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Opinion Jim Balsillie on commercializing our ideas: ‘Where the innovation game is won or lost’

In a six-week series of interviews, Canadians with a variety of experiences discuss the major challenges our country is facing and how best to address them. This instalment deals with increasing the innovativeness of our economy.

Jim Balsillie, co-CEO of Research in Motion Ltd. (which became BlackBerry Ltd.), was interviewed on Sept. 22 by Monica Pohlmann, a consultant with Reos Partners.

Pohlmann: What concerns you about Canada?

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Balsillie: Let me first say I'm bullish on Canada's prospects for the future. We have strong fundamentals and a creative work force. But I'm concerned about Canada's prosperity, specifically how we commercialize our ideas globally. In the past 32 years, growth in Canada's multi-factor productivity – a measure of how we commercialize our ideas – has been zero. Yet during that same time frame in the United States, their multi-factor productivity soared. You can pay for a lot of social services, hospitals, schools, and transit systems with that kind of prosperity. As a country, with all our creativity and smart, hard-working people, why aren't we more successful in commercializing our ideas?

In Canada, over the past century we largely got the ecosystem right for a resource economy, and continue to prosper because of it. This ecosystem includes physical elements like roads and pipelines, geopolitical elements like market access and investment protection, universities that appropriately educated students and researched key areas, courts that fairly addressed domestic commercial issues, and public sector-private sector structures to address the important issues of various time horizons.

We got a lot of the macroeconomic elements right, such as our stable banking, monetary and government fiscal systems. We invested generously in all of the right microeconomic areas like tax incentives, granting programs and R&D funding, and so the issue is not more government money. The question we must ask ourselves is, Why aren't these micro inputs creating the macro outputs for us when our overall system is so stable?

The critical challenge and opportunity for Canadian policy-makers and business leaders is to fully understand the differences between the ecosystem for a resource economy and the ecosystem for an innovation economy, and then ensure that these all gaps are addressed. Once this is achieved, I am certain our commercialization performance will then start rising as we have always expected, given our levels of investment and world-class skills.

Pohlmann: What important decisions will Canada have to make in these areas of ecosystem gaps to create an innovation economy?

Balsillie: We need to reorient both our domestic and our geopolitical engagements to ideas commercialization, particularly in the complex, predatory and evolving realm of intellectual property rights management. Ownership and commercialization of intangible ideas is very different than for tangible natural resources. Sophisticated capacity here will increasingly be needed as new emerging economies seek to also advance their national innovation champions and as various carbon-pricing regimes are inserted into global trade. The academy needs to research it and our schools need to teach it, the courts need a strategy to advance it, industrial programs need to encourage it, and public sector-private sector structures need to ensure it's addressed on a priority basis.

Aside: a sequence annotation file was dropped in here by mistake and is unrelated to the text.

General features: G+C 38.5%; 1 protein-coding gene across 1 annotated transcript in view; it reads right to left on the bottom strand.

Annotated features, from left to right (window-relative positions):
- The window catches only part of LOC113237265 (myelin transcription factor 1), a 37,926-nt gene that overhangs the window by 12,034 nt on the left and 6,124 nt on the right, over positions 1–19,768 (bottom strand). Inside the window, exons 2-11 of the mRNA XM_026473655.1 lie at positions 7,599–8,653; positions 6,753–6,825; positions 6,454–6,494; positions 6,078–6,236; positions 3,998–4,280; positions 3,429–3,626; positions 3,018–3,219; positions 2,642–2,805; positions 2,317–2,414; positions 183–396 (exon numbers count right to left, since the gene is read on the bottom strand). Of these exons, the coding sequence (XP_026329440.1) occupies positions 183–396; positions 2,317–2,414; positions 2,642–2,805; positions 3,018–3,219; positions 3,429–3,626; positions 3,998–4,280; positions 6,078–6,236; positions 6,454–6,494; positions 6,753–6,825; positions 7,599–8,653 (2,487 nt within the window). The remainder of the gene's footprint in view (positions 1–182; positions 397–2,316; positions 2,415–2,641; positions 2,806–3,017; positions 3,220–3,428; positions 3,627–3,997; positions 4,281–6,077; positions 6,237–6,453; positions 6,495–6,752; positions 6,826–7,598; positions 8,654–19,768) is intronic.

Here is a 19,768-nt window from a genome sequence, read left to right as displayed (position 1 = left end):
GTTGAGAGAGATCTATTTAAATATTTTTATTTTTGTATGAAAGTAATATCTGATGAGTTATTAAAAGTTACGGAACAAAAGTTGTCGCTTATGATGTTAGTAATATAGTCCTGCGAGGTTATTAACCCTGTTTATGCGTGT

Commercialization is where the innovation game is won or lost: It's where you get paid for your ideas. When you get paid for ideas – otherwise called transferring intellectual property rights – then you get multi-factor productivity, you get prosperity and wealth, and you can spend it wherever you wish.

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Pohlmann: What important lessons can we learn from the past?

Balsillie: When Canada hosted the Olympics in Montreal and then again in Calgary, we didn't win any gold medals as a nation. We were deeply unsatisfied with our national performance. To our credit, we didn't rationalize our results by saying, "That's okay, gold medals don't matter." Instead, we created and funded a coherent program called Own the Podium and realized its ambitious goal at the Vancouver Olympics by winning fifteen gold medals – the most of any country in the world. These results thrilled and inspired our entire nation. It teaches us what an ambitious, orderly and systemic approach can do. These are nation-building exercises and they prove that if Canadians want to win, Canadians know how to do it.

Possible Canadas is a project created by Reos Partners, the J.W. McConnell Family Foundation and a diverse coalition of philanthropic and community organizations. For longer versions of these interviews, or to join the conversation, visit possiblecanadas.ca.

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